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U. S., Russian Soyuz Crew Sprints to the International Space Station


NASA astronaut Chris Cassidy joins Russian cosmonauts Pavel Vinogradov and Aleksandr Misurkin in Soyuz sprint to the International Space Station. Photo Credit/NASA photo


The latest tenants of the International Space Station, NASA’s Chris Cassidy and Russia’s Pavel Vinogradov and Aleksandr Misurkin, reached the six person orbital outpost in a sprint Thursday, docking in less than six hours after they lifted off.


The ISS partners plan more of the expedited trips to the space station – the usual journey unfolds over two days. Mission Managers may even adopt the shorter timeline as the new standard.


Vinogradov, Misurkin and Cassidy docked with the station’s Russian segment Poisk module at 10:28 p.m., EDT, where they were greeted by Canadian astronaut Chris Hadfield, the station’s current commander, NASA astronaut Tom Marshburn and cosmonaut Roman Romanenko.

NASA astronaut Chris Cassidy awaits Soyuz lift off from Kazakhstan on Thursday. Photo Credit/NASA Photo


They lifted off from the Baikonur Cosmodrome in Kazakhstan at 4:43 p.m., EDT, climbing through a clear moonlit sky in what was locally the early morning on Friday.


“Everything is in perfect order,” Vinogradov, the Soyuz commander advised, during the nine minute ascent. “We feel great.”


A series of four major rendezvous maneuvers followed, placing the three men on the fast track to the space station.


The faster journeys could introduce a level of comfort for future ISS crews, especially those astronauts who experience symptoms of space motion sickness as they acclimate to weightlessness in the close quarters of the venerable Soyuz capsules.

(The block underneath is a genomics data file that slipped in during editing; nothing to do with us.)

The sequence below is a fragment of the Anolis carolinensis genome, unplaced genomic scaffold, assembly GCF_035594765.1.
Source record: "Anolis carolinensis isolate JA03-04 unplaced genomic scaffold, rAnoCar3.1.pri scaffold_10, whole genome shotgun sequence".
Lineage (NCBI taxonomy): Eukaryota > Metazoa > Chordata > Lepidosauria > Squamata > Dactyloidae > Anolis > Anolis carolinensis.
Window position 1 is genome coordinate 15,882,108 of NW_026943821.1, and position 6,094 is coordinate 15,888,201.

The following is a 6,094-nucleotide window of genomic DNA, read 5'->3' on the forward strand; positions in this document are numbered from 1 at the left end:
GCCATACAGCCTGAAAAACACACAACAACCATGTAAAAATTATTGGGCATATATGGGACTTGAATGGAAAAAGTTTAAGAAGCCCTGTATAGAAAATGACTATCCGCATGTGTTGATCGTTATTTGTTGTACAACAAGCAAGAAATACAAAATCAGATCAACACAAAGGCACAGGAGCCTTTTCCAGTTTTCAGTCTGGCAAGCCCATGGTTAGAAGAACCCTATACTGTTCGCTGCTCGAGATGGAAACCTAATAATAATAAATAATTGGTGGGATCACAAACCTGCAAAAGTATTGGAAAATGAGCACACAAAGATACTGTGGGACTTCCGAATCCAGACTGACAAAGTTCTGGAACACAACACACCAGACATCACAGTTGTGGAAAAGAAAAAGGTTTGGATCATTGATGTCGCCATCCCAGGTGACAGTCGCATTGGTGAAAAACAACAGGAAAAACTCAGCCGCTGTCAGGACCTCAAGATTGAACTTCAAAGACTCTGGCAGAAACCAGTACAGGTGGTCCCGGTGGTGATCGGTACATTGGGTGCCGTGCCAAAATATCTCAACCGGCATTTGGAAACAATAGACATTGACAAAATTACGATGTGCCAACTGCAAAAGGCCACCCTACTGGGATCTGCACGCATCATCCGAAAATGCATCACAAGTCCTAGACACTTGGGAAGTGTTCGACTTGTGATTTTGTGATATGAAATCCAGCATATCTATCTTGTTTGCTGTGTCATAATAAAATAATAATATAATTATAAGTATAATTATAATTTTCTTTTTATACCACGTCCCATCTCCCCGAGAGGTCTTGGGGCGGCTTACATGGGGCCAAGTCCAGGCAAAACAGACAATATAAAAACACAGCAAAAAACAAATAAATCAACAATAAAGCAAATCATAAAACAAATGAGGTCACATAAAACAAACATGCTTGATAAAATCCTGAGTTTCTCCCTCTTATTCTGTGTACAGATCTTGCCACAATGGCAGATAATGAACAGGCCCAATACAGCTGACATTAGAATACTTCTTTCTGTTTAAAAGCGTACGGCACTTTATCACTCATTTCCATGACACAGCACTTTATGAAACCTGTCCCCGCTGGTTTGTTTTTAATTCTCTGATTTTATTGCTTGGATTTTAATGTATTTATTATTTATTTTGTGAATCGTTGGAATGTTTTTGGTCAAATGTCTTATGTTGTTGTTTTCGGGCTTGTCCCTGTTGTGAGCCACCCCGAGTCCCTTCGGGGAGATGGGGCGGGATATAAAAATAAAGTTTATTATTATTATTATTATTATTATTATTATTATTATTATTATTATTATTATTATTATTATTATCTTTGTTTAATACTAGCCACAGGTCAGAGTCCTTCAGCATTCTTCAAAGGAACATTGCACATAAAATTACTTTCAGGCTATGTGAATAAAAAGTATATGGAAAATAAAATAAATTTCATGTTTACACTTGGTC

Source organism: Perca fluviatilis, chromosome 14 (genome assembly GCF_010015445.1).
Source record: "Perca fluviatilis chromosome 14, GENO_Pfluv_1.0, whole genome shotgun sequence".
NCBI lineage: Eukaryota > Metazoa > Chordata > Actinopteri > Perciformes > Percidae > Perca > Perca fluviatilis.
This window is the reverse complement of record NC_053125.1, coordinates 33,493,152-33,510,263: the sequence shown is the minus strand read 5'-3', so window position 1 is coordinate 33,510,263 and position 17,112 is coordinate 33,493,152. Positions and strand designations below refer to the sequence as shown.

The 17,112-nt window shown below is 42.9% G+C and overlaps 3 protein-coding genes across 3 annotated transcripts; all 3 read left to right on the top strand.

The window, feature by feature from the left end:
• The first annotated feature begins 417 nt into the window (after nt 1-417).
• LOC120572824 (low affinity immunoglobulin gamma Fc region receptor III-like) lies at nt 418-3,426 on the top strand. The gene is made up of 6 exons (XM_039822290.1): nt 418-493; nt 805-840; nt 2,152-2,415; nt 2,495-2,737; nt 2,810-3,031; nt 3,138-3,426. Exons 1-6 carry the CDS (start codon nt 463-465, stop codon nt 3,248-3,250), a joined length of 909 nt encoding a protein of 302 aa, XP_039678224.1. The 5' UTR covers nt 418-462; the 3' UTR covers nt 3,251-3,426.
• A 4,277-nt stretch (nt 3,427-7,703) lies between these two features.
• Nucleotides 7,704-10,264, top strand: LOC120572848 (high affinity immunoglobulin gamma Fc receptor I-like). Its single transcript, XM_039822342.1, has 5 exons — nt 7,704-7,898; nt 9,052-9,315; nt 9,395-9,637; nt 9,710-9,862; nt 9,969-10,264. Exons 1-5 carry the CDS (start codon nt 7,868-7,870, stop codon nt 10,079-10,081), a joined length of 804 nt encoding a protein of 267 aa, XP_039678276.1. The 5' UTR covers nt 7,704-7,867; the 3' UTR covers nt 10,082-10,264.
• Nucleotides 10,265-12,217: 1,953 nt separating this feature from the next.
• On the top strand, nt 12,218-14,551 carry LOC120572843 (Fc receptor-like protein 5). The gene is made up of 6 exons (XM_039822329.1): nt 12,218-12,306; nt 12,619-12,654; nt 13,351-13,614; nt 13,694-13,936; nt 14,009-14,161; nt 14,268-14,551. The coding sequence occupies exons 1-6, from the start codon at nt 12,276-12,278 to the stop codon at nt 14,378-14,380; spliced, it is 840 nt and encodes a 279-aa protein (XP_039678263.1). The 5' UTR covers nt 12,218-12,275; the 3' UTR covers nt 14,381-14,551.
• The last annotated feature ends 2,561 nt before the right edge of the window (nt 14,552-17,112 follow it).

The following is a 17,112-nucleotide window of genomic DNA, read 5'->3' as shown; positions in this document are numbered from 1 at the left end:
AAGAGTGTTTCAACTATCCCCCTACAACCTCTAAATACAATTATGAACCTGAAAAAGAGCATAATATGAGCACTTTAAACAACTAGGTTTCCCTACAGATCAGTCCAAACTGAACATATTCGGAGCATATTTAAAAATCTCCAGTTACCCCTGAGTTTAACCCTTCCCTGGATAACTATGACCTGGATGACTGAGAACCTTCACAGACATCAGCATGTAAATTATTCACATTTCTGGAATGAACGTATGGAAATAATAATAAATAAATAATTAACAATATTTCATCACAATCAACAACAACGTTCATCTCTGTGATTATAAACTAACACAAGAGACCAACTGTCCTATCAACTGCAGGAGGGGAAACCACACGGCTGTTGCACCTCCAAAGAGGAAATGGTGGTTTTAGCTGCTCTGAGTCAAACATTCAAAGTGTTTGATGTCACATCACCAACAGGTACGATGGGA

Three unpiloted Russian Progress cargo capsules followed the same fast track to pave the way in February, October and August.


The rapid rendezvous reprises a launch strategy employed by the formerSoviet Unionto place cosmonauts on the former Salyut series of space stations in the 1970s. Two NASA Gemini crews carried out a rapid rendezvous as well in December 1965.


Cassidy, Vinogradov and Misurkin are prepared for a challenging schedule over a mission scheduled to last five to six months. They may participated in up to seven spacewalks preparing the station for the arrival of a new Russian research module, placing external experiments and taking on some maintenance tasks.


Japanese, European andU. S.commercial resupply capsules as well as Russian Progress cargo capsules are scheduled to arrive as well.


The new space station crew will oversee, support or serve as subjects in more than 200 science experiments and technology demonstrations under way on the space station.


Vinogradov is a veteran of two previous mission to the International Space Station as well as Russia’s former Mir space station. Cassidy is shuttle mission veteran. Misurkin is flying in space for the first time.




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